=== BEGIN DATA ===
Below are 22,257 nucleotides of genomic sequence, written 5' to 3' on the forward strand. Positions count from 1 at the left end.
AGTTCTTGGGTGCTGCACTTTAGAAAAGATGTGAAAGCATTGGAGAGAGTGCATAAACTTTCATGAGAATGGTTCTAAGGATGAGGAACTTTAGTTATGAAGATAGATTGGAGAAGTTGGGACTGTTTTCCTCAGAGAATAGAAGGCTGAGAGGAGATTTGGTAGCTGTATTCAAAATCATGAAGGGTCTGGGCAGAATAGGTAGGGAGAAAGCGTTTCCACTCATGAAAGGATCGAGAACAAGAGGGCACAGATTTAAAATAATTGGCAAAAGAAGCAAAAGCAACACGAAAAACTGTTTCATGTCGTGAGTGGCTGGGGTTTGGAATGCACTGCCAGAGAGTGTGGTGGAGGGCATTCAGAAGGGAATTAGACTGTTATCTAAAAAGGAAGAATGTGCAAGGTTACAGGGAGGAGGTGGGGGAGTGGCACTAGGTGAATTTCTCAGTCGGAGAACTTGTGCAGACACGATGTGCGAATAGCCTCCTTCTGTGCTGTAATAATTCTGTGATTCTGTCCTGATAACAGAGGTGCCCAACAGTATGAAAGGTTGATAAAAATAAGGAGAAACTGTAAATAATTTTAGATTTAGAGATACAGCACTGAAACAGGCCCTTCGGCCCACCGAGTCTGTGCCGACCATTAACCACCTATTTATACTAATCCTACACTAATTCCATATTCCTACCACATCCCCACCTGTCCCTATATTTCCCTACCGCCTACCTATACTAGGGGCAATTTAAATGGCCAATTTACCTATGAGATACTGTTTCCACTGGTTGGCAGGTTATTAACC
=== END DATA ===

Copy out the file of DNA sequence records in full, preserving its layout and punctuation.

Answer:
Below are 22,257 nucleotides of genomic sequence, written 5' to 3' on the forward strand. Positions count from 1 at the left end.
AGTTCTTGGGTGCTGCACTTTAGAAAAGATGTGAAAGCATTGGAGAGAGTGCATAAACTTTCATGAGAATGGTTCTAAGGATGAGGAACTTTAGTTATGAAGATAGATTGGAGAAGTTGGGACTGTTTTCCTCAGAGAATAGAAGGCTGAGAGGAGATTTGGTAGCTGTATTCAAAATCATGAAGGGTCTGGGCAGAATAGGTAGGGAGAAAGCGTTTCCACTCATGAAAGGATCGAGAACAAGAGGGCACAGATTTAAAATAATTGGCAAAAGAAGCAAAAGCAACACGAAAAACTGTTTCATGTCGTGAGTGGCTGGGGTTTGGAATGCACTGCCAGAGAGTGTGGTGGAGGGCATTCAGAAGGGAATTAGACTGTTATCTAAAAAGGAAGAATGTGCAAGGTTACAGGGAGGAGGTGGGGGAGTGGCACTAGGTGAATTTCTCAGTCGGAGAACTTGTGCAGACACGATGTGCGAATAGCCTCCTTCTGTGCTGTAATAATTCTGTGATTCTGTCCTGATAACAGAGGTGCCCAACAGTATGAAAGGTTGATAAAAATAAGGAGAAACTGTAAATAATTTTAGATTTAGAGATACAGCACTGAAACAGGCCCTTCGGCCCACCGAGTCTGTGCCGACCATTAACCACCTATTTATACTAATCCTACACTAATTCCATATTCCTACCACATCCCCACCTGTCCCTATATTTCCCTACCGCCTACCTATACTAGGGGCAATTTAAATGGCCAATTTACCTATGAGATACTGTTTCCACTGGTTGGCAGGTTATTAACC